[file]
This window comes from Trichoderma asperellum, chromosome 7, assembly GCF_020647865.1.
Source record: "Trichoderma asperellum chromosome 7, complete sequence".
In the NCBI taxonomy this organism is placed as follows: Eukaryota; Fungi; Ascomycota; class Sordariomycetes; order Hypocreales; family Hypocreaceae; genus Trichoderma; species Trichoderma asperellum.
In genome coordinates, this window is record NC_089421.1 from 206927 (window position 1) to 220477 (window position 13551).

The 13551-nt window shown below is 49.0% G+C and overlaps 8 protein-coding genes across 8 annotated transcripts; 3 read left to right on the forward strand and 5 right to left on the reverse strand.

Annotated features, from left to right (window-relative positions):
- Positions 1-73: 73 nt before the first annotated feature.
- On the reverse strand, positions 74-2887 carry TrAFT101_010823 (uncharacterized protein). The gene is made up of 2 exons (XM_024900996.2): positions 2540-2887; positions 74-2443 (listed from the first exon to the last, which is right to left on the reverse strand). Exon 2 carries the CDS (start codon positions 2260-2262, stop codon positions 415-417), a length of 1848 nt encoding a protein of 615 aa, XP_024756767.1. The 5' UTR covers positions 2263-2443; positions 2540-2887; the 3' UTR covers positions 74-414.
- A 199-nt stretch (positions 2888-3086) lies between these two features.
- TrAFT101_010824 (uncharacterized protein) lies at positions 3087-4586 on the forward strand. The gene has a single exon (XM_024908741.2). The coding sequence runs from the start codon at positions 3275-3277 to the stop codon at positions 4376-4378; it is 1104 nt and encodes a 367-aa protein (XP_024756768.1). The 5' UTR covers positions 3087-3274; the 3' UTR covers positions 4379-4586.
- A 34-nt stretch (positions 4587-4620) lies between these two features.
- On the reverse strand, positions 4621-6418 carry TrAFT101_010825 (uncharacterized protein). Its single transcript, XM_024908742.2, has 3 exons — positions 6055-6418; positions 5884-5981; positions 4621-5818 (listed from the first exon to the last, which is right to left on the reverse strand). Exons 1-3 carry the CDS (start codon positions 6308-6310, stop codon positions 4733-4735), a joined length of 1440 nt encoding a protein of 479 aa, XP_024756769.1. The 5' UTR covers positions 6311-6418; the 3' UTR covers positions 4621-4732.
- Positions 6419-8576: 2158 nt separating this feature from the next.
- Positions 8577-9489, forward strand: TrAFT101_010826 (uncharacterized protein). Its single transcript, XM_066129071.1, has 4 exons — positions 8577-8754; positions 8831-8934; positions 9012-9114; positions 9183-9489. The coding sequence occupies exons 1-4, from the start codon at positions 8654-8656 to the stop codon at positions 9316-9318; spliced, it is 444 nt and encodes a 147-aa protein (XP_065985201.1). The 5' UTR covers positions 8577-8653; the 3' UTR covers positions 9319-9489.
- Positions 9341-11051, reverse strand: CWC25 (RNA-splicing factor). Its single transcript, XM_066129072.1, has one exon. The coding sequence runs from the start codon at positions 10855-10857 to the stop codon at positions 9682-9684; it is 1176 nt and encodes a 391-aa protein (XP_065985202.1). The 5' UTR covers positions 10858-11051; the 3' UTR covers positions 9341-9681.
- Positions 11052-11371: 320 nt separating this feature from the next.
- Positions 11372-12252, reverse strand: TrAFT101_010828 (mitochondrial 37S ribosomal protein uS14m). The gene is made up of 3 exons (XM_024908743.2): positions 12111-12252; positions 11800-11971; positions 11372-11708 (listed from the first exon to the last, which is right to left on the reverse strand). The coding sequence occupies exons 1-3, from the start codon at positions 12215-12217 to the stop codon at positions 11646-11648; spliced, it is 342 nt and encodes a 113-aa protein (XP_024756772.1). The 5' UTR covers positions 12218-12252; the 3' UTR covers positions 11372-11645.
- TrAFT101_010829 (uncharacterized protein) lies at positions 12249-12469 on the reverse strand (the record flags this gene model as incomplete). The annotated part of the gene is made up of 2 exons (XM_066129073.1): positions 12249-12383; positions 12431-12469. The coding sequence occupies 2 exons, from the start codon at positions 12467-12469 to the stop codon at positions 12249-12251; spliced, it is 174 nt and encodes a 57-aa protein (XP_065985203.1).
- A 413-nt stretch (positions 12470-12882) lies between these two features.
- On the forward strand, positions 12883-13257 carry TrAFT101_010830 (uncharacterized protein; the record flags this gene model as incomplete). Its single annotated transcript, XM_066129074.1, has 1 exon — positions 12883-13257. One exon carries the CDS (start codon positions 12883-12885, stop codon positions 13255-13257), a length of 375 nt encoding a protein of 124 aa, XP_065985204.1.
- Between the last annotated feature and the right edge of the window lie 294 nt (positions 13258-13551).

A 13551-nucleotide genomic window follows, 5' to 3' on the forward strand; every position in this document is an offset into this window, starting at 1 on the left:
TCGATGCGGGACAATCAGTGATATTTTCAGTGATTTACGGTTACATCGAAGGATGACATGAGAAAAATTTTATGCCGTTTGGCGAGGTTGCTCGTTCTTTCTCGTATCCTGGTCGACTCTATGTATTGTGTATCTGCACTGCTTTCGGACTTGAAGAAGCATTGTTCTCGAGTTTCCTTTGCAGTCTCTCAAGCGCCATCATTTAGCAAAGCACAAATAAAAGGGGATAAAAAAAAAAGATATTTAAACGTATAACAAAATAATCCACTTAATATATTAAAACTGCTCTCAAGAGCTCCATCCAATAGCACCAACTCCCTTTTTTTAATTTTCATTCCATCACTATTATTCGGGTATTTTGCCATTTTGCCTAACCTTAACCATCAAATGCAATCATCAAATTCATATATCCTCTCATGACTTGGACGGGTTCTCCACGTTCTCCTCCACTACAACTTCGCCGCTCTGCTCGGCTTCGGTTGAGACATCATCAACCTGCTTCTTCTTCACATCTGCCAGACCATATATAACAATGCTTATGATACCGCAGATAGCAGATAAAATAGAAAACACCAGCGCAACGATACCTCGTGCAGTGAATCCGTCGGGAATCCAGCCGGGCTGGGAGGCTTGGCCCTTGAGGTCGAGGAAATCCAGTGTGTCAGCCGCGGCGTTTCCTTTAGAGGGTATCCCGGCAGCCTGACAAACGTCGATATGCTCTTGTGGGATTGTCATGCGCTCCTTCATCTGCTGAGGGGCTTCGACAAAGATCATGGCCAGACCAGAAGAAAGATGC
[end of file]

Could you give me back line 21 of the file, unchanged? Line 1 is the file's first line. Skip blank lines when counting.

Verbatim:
- Between the last annotated feature and the right edge of the window lie 294 nt (positions 13258-13551).